Speaking of rhythm, I believe the opening dotted rhythms are best played as triplets rather than as literal dotted eighths and sixteenths. This is because Beethoven implies triplet subdivisions due to the triplets in measures 17-20. It is significant that this movement is completely absent of sixteenth notes except for these dotted rhythms. Listen to Schiff, Alfred Brendel, or Richard Goode play the opening motive. In my opinion all of these openings are terrible because they play literal dotted eighths and sixteenths rather than triplets. Their readings sound unnatural, too pointed, and "forced." Sometimes music benefits when the rhythmic values are not taken so literally, as we will also see in the second movement.
A few other things in the first movement are worth pointing out. Notice how I play the transitional theme in measures 48-55 slightly slower than the usual tempo. I like this because it helps to emphasize the playful character of the second theme in measure 56, which I play at my "Tempo I" speed of 72 per measure. Also, notice in measures 76-77 how I break the arpeggio up between the hands, which I do simply because it is more "fun" this way. I take measure 76 with the RH fingers 1-2-3-2-3-5 followed by crossing over the LH 2-3-2-1 and then the crossing over the RH 1-2-4. I know this may seem complicated at first; however, I am confident pianists will love this fingering. I do a similar thing in the parallel passage in measures 253-254, but in this case I use RH 1-2-4-1-2-3-5, LH 2-1, RH 1-2-3-5. I also hold the pedal over these passages, which adds power and sonority. Many pianists play the closing theme (measures 94-105, 271-281) slower and more "Maestoso" than their "Tempo I"; however, I strongly advocate not doing this because I don't think it sounds good. Both Brendel and Schiff slow down considerably here, which in my opinion kills the "Allegro molto" and "con brio" characters.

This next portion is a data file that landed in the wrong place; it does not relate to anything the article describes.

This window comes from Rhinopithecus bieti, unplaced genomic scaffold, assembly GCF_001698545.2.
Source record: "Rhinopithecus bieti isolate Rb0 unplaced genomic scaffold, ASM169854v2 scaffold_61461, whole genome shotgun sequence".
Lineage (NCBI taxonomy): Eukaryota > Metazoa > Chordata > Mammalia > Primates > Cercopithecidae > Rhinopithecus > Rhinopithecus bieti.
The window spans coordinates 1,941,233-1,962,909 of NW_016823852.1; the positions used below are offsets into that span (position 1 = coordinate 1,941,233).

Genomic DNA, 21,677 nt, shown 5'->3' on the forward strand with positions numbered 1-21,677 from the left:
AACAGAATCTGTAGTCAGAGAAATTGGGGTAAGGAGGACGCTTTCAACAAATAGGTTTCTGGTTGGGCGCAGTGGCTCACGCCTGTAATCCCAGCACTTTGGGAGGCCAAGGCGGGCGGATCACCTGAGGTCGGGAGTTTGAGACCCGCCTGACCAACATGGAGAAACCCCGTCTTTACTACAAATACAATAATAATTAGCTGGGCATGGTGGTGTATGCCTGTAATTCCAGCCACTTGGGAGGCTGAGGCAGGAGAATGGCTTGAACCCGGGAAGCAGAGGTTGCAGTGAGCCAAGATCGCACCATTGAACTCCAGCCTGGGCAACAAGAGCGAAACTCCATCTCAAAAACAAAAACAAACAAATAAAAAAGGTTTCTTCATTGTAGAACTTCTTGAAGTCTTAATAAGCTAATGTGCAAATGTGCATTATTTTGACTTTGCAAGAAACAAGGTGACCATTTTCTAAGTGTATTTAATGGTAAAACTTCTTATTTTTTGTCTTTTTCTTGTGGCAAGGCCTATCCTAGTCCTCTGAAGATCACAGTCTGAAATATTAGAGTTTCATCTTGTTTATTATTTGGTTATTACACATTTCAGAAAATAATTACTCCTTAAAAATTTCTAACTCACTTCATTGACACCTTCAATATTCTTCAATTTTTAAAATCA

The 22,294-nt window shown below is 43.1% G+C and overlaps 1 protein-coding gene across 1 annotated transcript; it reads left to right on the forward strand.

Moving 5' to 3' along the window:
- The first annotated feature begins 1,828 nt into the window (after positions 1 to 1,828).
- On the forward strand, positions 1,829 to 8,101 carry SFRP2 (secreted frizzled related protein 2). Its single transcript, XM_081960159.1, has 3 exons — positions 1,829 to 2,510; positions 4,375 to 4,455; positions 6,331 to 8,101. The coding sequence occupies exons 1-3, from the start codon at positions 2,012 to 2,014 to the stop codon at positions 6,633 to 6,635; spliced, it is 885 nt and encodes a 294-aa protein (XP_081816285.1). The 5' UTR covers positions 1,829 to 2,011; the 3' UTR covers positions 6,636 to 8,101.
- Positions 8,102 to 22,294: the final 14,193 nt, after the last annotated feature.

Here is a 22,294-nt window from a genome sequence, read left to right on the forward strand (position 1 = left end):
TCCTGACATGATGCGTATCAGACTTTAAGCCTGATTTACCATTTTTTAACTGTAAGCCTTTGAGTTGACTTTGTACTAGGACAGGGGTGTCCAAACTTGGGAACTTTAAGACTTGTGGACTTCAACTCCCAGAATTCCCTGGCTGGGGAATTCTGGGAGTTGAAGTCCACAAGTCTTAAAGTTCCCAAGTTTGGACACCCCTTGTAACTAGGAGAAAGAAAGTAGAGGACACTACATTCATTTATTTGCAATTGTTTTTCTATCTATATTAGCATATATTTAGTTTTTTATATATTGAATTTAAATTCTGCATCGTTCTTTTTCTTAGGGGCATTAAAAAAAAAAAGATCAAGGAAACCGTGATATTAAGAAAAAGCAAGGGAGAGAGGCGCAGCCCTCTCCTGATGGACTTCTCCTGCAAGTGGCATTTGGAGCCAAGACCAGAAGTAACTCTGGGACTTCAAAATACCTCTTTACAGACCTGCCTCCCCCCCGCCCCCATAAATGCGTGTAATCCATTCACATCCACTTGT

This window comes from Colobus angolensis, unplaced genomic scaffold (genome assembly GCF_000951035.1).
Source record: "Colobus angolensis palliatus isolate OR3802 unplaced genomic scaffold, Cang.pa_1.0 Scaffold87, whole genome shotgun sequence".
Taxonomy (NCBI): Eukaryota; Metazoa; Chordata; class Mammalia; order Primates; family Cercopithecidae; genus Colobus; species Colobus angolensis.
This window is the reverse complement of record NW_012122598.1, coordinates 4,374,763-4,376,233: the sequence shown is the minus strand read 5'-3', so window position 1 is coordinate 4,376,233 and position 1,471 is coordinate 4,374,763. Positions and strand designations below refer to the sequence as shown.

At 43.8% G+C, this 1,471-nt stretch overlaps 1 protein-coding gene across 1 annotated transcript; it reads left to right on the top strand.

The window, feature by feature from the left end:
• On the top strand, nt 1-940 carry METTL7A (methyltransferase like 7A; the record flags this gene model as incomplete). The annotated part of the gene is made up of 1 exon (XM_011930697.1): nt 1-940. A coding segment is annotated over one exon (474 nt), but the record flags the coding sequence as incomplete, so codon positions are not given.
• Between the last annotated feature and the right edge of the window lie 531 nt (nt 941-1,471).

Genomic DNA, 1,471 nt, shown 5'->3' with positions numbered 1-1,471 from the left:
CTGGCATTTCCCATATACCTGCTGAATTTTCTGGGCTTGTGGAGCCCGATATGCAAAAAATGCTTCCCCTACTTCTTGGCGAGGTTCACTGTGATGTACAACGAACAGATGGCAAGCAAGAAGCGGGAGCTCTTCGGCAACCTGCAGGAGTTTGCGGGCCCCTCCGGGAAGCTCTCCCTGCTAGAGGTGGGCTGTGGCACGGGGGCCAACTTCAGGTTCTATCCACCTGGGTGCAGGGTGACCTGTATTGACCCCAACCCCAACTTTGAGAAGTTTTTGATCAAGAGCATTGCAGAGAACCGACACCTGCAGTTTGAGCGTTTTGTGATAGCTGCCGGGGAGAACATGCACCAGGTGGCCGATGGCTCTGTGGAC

This is one of Beethoven's most beautiful slow movements out of all his sonatas, but I believe it is one of the most misinterpreted movements in that it is played much too slowly. I also have reason to believe that this slowness is not necessarily performers' fault, but rather, has to do with the strong possibility that Beethoven (or his printers) made some major inadvertent errors in rhythmic notation. Most performers gauge their tempo from the highly ornate measures 28 and 30, 75 and 77, in that, at least in theory, one's overall tempo should be no faster than one can play these passages clearly and accurately. But even at an excruciatingly slow tempo, these measures are still very difficult to play.